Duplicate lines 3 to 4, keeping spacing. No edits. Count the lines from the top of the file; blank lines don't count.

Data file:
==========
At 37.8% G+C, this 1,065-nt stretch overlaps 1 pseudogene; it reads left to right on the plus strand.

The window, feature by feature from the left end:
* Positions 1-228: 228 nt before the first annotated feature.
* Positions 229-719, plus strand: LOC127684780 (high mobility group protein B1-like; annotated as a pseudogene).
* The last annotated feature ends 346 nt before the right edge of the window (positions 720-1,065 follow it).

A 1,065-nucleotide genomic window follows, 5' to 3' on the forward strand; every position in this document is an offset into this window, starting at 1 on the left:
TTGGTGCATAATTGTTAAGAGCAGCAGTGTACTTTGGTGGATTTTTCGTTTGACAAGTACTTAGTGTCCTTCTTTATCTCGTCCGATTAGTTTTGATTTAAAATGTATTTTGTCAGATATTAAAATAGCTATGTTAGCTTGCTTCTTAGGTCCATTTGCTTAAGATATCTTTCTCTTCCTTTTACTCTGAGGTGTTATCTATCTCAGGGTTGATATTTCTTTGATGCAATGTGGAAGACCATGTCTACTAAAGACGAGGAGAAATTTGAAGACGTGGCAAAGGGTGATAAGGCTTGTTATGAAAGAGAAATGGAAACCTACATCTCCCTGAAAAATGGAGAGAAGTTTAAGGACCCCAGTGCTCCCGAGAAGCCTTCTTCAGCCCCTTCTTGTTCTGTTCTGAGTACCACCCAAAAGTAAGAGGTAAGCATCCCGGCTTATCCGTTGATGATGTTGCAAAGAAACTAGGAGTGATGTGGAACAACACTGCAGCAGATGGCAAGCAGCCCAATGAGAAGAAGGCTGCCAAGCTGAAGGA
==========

* Positions 1-228: 228 nt before the first annotated feature.
* Positions 229-719, plus strand: LOC127684780 (high mobility group protein B1-like; annotated as a pseudogene).